The do’s and don’ts of appraising your estate jewelry

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An unfortunate part of someone passing is the aftermath of tasks that must be done such as reading the will, cleaning out the persons home, dividing assets, and grieving. When you clean out the persons home you may realize there is estate jewelry you were unaware of that must get appraised and sold.

The do’s and don’ts of appraising estate jewelry

  • Don’t appraise it yourself.
  • Don’t go with one person’s appraisal – get a minimum of 3.
  • Don’t assume something is worth more than it is.
  • Don’t try to sell for more than it’s appraised.
  • Do get the estate jewelry appraised by a professional appraisal company such as a jewelry store or a pawn shop.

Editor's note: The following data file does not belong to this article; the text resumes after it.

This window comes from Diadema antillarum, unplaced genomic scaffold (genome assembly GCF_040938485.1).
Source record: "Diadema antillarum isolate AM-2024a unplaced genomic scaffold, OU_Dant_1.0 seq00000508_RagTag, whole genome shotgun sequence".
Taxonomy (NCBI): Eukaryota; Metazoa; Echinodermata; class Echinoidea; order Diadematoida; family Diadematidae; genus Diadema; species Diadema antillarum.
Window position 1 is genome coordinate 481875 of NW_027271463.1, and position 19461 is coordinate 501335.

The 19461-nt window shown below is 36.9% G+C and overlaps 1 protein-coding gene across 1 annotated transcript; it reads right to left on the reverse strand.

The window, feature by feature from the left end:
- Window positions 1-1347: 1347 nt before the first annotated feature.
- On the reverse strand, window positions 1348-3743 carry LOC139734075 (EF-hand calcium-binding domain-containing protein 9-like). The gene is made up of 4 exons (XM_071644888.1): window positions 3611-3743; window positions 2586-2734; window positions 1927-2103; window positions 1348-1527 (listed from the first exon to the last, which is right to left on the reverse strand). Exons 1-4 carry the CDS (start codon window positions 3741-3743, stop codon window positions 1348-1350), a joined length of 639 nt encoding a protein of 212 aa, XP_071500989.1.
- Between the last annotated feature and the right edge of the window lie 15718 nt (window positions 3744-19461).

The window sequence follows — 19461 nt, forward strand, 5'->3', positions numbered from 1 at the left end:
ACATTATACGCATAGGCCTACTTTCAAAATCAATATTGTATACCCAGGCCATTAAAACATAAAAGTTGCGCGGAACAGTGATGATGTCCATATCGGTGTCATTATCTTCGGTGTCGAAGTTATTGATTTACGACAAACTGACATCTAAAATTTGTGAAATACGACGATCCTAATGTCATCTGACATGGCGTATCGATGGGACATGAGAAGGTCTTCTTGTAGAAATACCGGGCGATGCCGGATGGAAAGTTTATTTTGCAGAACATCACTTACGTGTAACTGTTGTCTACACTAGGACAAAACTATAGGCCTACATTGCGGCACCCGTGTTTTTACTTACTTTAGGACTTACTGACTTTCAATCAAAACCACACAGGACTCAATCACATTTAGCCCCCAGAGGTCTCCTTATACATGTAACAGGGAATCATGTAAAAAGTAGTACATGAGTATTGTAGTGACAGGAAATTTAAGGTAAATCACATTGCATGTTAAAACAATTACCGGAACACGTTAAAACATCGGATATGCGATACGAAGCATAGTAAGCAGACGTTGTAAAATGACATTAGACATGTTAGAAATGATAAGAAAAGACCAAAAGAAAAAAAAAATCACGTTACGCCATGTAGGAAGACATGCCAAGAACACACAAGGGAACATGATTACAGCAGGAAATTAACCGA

• Do start the selling price at or below the appraisal value.
  • Do receive the funds and get proper documentation to go with the cash – when you sell.

How is jewelry appraised?

Jewelry is appraised based on the current market value and condition of the piece. For example, if you come in with a diamond ring in a gold setting, the gold band will get appraised and then the diamonds will also get appraised. Sometimes, the gold is the only appraised part of the piece depending on the quality of diamonds.

Most jewelers who purchase estate jewelry will pay 10-20% of the retail value of your piece; $1,000 value would be purchased between $100-200.

Pawnbrokers typically pay a shy 10% of the retail value as they can’t resell your piece until the pawn period has expired.

Remember, just because you feel a piece is worth x amount or is fashionable or beautiful does not mean it’s worth more. Everything depends on the marketability of the piece.

If it’s something that is popular or in demand at the time of appraisal, it may get appraised a bit higher than something that’s considered ‘scrap’ jewelry.

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